Jump to Main ContentJump to Primary Navigation

Incredible photographs show us just how smart dolphins really are

dophin 4.JPG

An article exploring dolphin intelligence has presented us with these absolutely breathtaking views of dolphins taken by photographer Brian Skerry. 

The images in the May issue of National Geographic aim to demonstrate how incredibly smart dolphins really are through a series of beautiful images of them communicating, socialising and using advanced group feeding techniques.

The amazing shots were taken for a piece titled, Thinking Like A Dolphin, Understanding One of The Smartest Creatures on Earth and are heart-warming indeed.

But don't take our word for it, dive in and see for yourselves:


© Brian Skerry/National Geographic

Dolphins communicate with their bodies as well as with sounds. A dusky dolphin catapulting through the air off the coast of Patagonia may be sending a signal to other dolphins: The food here is good. Come and get it.

Spinner Dolphins

© Brian Skerry/National Geographic

Spinner dolphins return from foraging to a bay off Oahu, Hawaii. Garrulous and gregarious, spinners gather in groups that can number in the thousands.


© Brian Skerry/National Geographic

Intensely social, dolphins work together on ingenious feeding strategies. Dusky dolphins off Patagonia herd anchovies into neat spheres and then take turns gulping. Two birds, a Magellanic penguin and a shearwater, join the frenzy.


© Brian Skerry/National Geographic

Relative to body size, the brains of bottlenose dolphins, like these at the Roatán Institute for Marine Sciences in Honduras, are among the largest in the animal kingdom. Scientists are attempting to decode dolphins’ complex vocalisations.


© Brian Skerry/National Geographic

Spotted dolphins swim off the northern Bahamas, where the waters are exceptionally clear. Three generations of these social animals—300 individuals over 30 years—have been the subject of the longest-running underwater dolphin study in the world, led by Denise Herzing.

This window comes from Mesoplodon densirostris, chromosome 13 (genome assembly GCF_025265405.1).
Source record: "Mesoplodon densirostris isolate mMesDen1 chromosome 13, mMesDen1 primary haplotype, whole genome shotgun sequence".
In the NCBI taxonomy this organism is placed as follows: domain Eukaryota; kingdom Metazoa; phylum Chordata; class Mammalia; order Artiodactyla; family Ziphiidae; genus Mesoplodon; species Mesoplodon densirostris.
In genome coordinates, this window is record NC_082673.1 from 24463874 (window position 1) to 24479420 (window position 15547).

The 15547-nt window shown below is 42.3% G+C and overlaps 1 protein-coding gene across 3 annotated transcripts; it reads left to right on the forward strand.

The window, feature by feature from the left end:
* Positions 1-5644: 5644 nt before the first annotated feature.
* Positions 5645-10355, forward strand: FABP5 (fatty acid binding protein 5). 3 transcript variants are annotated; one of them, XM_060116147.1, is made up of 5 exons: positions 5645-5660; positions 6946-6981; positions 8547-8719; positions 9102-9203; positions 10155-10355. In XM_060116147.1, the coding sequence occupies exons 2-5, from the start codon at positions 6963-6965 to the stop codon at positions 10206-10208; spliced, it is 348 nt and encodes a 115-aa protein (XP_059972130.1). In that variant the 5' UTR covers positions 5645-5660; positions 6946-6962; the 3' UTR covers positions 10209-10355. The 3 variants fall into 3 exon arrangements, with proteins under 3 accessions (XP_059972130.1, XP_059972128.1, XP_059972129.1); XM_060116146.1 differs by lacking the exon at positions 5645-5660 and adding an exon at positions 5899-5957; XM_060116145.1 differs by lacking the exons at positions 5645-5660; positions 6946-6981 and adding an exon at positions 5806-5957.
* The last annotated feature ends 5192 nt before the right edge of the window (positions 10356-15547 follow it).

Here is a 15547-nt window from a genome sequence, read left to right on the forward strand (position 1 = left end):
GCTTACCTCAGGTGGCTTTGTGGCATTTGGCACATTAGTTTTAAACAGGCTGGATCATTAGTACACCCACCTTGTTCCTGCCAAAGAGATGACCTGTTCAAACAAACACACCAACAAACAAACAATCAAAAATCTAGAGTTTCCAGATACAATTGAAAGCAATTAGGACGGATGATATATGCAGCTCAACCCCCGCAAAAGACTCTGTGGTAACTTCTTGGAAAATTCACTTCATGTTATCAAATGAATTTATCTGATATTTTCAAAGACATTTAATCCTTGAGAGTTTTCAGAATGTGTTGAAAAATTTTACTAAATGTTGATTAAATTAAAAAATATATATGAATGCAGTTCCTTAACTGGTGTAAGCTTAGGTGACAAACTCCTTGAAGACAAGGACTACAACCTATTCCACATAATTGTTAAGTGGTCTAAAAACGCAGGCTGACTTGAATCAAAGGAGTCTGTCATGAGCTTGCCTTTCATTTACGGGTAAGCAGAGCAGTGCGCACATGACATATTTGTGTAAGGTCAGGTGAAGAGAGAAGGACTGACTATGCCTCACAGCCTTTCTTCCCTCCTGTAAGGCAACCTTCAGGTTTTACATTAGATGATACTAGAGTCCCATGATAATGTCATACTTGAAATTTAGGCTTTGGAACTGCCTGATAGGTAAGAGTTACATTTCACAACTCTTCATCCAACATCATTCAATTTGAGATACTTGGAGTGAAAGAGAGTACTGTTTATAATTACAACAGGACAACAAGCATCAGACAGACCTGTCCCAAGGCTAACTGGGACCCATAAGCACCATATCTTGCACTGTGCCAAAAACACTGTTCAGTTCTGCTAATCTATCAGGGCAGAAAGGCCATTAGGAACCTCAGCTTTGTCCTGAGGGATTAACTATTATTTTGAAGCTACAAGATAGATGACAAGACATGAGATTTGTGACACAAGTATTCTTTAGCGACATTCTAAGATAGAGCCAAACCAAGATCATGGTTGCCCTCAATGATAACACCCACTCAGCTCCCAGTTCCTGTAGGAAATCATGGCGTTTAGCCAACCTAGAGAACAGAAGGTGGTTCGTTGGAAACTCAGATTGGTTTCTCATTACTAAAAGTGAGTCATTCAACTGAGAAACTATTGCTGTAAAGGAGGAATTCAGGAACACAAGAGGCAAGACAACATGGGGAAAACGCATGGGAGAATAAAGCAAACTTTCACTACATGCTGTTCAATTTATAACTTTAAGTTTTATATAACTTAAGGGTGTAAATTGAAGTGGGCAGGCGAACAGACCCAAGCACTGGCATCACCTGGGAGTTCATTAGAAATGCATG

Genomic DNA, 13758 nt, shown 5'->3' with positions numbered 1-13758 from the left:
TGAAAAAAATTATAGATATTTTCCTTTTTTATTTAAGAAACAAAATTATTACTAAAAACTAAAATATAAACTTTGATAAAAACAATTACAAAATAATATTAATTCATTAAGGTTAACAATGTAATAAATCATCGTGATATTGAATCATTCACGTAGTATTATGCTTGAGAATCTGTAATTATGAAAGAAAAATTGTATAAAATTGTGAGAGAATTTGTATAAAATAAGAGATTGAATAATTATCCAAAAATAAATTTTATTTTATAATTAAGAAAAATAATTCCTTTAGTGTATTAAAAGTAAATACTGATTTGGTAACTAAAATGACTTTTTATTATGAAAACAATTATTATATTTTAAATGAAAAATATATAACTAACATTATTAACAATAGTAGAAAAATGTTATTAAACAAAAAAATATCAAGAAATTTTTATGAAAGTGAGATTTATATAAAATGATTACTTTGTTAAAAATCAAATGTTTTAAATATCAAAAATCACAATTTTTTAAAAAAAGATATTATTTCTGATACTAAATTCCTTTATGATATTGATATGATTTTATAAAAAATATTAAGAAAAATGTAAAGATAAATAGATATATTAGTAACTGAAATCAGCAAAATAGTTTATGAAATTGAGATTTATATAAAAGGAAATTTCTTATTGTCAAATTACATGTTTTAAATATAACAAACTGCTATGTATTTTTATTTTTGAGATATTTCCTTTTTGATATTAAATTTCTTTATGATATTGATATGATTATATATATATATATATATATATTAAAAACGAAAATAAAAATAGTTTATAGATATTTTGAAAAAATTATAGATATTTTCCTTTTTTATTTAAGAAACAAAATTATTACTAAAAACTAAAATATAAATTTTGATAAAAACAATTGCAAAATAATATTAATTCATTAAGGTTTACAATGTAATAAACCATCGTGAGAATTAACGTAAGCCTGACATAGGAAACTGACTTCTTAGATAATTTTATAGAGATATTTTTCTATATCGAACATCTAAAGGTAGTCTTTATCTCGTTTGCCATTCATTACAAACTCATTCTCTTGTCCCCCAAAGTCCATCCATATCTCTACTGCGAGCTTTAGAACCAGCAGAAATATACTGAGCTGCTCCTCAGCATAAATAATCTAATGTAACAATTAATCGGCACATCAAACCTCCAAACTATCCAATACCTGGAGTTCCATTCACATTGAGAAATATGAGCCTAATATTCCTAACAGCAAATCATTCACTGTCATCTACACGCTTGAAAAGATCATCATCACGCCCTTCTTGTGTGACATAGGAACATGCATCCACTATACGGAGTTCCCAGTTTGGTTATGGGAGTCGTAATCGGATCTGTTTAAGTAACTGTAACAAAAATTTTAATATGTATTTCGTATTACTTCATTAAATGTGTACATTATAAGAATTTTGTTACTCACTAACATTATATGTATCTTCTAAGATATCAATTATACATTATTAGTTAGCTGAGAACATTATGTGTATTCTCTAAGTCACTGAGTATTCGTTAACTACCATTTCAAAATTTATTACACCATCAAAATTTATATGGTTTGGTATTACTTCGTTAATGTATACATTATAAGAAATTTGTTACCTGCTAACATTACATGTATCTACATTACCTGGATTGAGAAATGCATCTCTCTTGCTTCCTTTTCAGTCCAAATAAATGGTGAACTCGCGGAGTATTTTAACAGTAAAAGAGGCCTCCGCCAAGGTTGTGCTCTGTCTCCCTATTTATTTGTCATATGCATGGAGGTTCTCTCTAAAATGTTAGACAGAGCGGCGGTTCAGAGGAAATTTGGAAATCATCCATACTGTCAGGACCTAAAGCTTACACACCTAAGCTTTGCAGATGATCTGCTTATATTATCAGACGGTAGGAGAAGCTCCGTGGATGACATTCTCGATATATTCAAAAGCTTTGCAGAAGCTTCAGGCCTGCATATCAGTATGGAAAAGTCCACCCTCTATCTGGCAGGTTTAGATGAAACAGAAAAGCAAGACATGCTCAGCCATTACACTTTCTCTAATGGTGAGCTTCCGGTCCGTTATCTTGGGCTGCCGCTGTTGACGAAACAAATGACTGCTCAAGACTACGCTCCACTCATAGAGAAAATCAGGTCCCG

The May issue of National Geographic, out now, features more incredible photos 

National Geographic

National Geographic May issue



British bucket list: places to see and things to do before you die


Abandoned badger cubs on the road to recovery


Illustrator Millie Marotta on the power of therapeutic colouring


Why walking is the best exercise you can get - and how to make the most of it


A newborn lamb tries to make friends with a dog and cat


Behold the most spectacular places in the world to lay your head



“How beauty rituals help me manage my depression”

One writer found comfort in an unexpected place

21 Oct 2016

Stress is genuinely good for you, experts reveal

Forget everything you thought you knew about stress…

by Kayleigh Dray
21 Oct 2016

Must-watch Christmas TV: tune in for Roald Dahl's Revolting Rhymes

Just in time for Christmas

by Sarah Biddlecombe
21 Oct 2016

Bake Off fans, the BBC has already found a replacement show for GBBO

And it's set to hit our televisions very soon...

by Kayleigh Dray
21 Oct 2016

Costa’s fancy new menu includes avocado toast and Prosecco

You may want to dress up for the world’s poshest Costa…

by Kayleigh Dray
21 Oct 2016

Real-life victims of revenge porn share their stories

“Within a week, everyone had seen them… I tried to kill myself shortly after”

by Kayleigh Dray
21 Oct 2016

People diagnosed with a terminal illness share powerful life lessons

“You only get one life – and we need to live it”

by Kayleigh Dray
21 Oct 2016

This gin is officially the best in Europe – and it's from the UK

Gin drinkers, take note…

by Kayleigh Dray
21 Oct 2016

Amazing tasting menus from top UK restaurants for under £50

Total steals from Michelin-starred spots

by Amy Swales
20 Oct 2016

9 hilarious tips for making it in a male-dominated workplace

"Never say anything that sounds like a question, even questions."

by Harriet Hall
20 Oct 2016